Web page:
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cAMP-dependent protein kinase A acts as a negative regulator for nontypeable Haemophilus influenzae-induced GM-CSF expression via inhibition of MEK-ERK signaling pathway

Yukihiro Tasaki

Center for Inflammation, Immunity and Infection, Institute for Biomedical Sciences, Georgia State University, USA

Wenzhuo Y. Wang

Center for Inflammation, Immunity and Infection, Institute for Biomedical Sciences, Georgia State University, USA

Anuhya S. Konduru

Center for Inflammation, Immunity and Infection, Institute for Biomedical Sciences, Georgia State University, USA

Kensei Komatsu

Center for Inflammation, Immunity and Infection, Institute for Biomedical Sciences, Georgia State University, USA

Shingo Matsuyama

Center for Inflammation, Immunity and Infection, Institute for Biomedical Sciences, Georgia State University, USA

Hirofumi Kai

Department of Molecular Medicine, Graduate School of Pharmaceutical Sciences, Kumamoto University, Kumamoto, Japan

Jian-Dong Li

Center for Inflammation, Immunity and Infection, Institute for Biomedical Sciences, Georgia State University, USA

DOI: 10.15761/IMM.1000261

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Abstract

Otitis media (OM) is the most common bacterial infection in children, and often leads to conductive hearing loss. The Gram-negative bacterial pathogen, nontypeable Haemophilus influenzae (NTHi) is one of the primary causative agents. A classic hallmark of NTHi-induced OM is inflammation in middle ear. While appropriate inflammation is critical for host defense, an overactive response can often be detrimental to the host. Thus, inflammation must be tightly controlled. Here, we show that NTHi up-regulates the expression of granulocyte macrophage-colony stimulating factor (GM-CSF), one of the major proinflammatory mediator, via MEK-ERK signaling pathway in human middle ear epithelial cells. Moreover, cAMP-dependent protein kinase A (PKA) negatively regulates NTHi-induced GM-CSF expression through inhibition of MEK-ERK signaling pathway. Collectively, our studies unveil a new mechanism underlying the tight regulation of GM-CSF expression via a negative cross-talk between cAMP-PKA and MEK-ERK pathways and may shed light on developing new anti-inflammatory strategies.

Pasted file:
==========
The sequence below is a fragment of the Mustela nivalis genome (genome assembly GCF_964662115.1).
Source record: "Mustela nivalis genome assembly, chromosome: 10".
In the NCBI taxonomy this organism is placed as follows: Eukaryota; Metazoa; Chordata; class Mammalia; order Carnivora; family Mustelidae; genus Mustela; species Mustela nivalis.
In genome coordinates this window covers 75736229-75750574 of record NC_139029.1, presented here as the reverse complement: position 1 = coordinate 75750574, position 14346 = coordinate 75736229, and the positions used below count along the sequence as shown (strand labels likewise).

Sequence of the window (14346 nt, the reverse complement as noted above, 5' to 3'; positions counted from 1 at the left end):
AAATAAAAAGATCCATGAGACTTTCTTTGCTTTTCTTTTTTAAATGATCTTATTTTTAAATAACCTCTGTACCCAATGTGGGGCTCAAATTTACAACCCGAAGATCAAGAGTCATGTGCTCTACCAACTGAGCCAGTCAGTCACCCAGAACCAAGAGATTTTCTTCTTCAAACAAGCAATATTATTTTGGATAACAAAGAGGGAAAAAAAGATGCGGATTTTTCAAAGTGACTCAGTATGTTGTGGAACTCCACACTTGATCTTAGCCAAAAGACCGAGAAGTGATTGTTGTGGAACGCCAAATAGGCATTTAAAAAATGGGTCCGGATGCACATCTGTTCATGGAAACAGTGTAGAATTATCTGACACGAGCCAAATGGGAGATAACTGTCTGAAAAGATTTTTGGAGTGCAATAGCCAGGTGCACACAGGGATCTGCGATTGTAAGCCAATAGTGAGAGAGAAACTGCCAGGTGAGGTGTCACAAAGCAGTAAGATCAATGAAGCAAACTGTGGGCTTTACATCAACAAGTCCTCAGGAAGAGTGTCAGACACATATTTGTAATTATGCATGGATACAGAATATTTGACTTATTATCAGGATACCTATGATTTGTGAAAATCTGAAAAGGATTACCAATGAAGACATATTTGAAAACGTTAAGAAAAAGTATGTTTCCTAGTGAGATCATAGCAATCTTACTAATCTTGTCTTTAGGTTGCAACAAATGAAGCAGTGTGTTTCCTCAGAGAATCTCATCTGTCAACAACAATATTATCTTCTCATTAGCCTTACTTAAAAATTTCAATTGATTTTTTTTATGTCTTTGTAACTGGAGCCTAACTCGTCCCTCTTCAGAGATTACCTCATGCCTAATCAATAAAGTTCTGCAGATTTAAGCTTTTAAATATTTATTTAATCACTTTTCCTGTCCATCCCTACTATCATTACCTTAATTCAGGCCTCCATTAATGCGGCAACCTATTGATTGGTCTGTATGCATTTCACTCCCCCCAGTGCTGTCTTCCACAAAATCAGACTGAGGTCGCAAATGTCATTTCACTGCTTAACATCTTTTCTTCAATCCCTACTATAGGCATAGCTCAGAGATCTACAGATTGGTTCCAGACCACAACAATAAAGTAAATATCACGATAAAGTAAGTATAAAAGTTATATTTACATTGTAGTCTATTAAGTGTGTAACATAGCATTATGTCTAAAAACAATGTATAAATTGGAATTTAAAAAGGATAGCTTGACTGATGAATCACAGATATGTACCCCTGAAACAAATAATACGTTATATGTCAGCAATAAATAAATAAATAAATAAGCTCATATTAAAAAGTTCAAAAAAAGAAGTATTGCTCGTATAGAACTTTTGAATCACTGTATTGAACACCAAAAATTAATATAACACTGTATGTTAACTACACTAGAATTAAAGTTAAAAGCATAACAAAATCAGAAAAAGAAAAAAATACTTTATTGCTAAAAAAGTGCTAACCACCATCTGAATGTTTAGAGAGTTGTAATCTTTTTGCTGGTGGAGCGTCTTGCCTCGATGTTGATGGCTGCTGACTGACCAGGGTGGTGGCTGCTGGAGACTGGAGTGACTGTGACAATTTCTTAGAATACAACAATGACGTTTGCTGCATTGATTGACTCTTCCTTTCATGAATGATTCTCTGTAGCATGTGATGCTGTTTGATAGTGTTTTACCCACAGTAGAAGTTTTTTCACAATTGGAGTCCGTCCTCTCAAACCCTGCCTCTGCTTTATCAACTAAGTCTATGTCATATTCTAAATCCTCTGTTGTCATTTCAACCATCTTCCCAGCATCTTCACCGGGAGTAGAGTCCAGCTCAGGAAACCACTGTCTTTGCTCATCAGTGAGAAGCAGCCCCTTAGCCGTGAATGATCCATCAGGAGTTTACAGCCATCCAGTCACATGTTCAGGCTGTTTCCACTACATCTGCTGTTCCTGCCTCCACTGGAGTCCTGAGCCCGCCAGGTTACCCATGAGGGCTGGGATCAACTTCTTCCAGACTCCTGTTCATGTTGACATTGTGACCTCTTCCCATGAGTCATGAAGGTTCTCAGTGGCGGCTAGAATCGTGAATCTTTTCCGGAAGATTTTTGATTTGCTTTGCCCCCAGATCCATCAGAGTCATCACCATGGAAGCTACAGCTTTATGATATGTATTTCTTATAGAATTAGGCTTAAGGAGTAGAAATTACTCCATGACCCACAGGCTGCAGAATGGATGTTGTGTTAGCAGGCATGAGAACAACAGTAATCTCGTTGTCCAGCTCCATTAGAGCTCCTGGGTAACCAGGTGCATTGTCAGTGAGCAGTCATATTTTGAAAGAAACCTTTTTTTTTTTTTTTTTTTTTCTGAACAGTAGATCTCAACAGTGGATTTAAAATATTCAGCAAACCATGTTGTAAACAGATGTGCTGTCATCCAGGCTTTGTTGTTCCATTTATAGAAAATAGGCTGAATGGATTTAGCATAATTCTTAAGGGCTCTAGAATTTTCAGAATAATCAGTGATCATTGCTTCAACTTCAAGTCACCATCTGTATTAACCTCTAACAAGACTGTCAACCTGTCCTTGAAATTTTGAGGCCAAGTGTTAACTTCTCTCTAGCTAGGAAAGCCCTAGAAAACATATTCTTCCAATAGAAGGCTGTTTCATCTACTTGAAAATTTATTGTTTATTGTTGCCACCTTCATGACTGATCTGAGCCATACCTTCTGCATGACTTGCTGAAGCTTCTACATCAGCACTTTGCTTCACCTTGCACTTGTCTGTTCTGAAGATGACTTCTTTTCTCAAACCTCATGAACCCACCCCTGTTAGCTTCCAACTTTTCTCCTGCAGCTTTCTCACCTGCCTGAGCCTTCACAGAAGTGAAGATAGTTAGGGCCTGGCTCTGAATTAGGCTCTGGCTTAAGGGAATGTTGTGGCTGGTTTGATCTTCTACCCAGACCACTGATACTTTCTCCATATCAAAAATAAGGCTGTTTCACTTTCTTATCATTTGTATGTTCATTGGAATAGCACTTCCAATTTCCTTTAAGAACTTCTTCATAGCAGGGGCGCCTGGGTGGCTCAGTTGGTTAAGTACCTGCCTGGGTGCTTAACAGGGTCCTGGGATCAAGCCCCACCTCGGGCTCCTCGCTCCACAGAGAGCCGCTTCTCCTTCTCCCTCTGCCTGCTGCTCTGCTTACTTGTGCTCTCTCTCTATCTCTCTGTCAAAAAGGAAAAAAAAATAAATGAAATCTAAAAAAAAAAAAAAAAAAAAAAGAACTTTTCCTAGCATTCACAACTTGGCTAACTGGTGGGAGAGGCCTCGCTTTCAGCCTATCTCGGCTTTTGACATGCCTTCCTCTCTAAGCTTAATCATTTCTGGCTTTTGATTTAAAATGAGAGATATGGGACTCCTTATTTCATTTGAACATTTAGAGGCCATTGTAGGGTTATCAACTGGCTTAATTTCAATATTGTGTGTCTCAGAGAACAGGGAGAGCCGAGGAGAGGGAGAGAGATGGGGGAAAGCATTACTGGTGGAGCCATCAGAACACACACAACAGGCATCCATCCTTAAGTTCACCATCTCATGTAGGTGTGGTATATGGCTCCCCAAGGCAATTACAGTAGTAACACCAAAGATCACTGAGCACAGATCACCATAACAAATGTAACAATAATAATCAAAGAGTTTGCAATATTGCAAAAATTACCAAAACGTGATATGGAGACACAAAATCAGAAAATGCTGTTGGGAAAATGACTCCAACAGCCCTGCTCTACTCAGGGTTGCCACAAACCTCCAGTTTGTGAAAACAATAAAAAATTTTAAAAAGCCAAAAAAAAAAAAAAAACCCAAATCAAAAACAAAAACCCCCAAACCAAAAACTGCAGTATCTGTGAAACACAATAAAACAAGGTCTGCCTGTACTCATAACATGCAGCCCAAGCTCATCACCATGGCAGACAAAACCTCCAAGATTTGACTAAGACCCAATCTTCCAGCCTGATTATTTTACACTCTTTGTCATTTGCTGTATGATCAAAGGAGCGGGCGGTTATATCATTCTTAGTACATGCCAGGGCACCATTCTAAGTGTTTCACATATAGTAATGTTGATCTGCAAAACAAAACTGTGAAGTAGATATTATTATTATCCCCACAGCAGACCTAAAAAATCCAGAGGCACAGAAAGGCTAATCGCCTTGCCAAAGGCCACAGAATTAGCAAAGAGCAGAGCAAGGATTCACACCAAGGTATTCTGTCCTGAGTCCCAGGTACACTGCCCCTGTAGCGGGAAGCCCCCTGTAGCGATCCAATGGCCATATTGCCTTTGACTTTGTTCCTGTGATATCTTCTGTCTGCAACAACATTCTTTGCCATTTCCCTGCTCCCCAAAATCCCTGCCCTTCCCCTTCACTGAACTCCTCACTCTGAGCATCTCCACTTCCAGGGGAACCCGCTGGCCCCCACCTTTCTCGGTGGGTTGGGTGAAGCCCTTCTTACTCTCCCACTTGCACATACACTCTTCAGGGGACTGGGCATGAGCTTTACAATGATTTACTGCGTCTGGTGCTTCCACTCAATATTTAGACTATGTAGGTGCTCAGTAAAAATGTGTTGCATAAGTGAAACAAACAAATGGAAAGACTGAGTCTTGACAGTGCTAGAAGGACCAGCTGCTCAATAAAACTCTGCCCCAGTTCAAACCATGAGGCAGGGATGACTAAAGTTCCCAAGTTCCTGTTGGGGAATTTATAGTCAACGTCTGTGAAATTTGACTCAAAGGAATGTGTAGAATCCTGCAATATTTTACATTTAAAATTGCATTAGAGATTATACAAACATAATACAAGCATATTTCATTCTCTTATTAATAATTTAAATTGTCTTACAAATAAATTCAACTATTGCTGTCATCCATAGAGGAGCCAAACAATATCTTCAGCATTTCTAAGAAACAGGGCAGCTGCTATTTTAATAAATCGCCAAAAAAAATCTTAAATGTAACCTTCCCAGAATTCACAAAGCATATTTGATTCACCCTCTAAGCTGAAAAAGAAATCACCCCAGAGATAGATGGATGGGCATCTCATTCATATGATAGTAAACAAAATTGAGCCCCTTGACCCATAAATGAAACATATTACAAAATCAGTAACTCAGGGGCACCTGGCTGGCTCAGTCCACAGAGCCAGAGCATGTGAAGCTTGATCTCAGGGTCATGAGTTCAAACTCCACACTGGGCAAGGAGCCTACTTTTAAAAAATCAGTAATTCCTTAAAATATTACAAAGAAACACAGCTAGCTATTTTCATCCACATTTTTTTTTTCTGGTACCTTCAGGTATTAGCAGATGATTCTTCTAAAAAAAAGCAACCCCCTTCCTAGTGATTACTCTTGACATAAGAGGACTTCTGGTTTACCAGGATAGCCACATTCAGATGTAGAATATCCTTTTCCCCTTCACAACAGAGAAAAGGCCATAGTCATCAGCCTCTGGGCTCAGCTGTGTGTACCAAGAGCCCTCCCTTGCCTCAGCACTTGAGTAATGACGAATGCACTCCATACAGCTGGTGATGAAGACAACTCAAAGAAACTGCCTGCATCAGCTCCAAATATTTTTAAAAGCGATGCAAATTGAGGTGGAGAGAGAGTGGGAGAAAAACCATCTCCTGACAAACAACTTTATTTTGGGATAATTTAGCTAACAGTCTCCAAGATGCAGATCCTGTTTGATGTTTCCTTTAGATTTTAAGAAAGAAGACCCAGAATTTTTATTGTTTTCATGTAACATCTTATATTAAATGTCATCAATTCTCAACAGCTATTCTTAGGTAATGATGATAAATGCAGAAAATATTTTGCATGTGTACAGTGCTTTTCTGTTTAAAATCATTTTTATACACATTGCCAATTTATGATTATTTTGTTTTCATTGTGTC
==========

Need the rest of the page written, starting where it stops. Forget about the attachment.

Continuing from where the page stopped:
Key words

Nontypeable Haemophilus influenzae, GM-CSF, negative regulation, ERK, PKA

Introduction

Otitis media (OM) is the most common pediatric infectious disease. Since this disease often leads to conductive hearing loss during the crucial period of speech and language development, children with OM may suffer speech and language disabilities [1,2]. Nontypeable Haemophilus influenzae (NTHi) represents one of the most common Gram-negative bacterial pathogen causing OM [3]. Antibiotics are frequently used for the treatment of OM. However, inappropriate antibiotic treatment contributes significantly to the increased multidrug-resistant strains [4,5]. Thus, development of new therapeutic strategies is needed for the treatment of OM based on understanding of its molecular pathogenesis.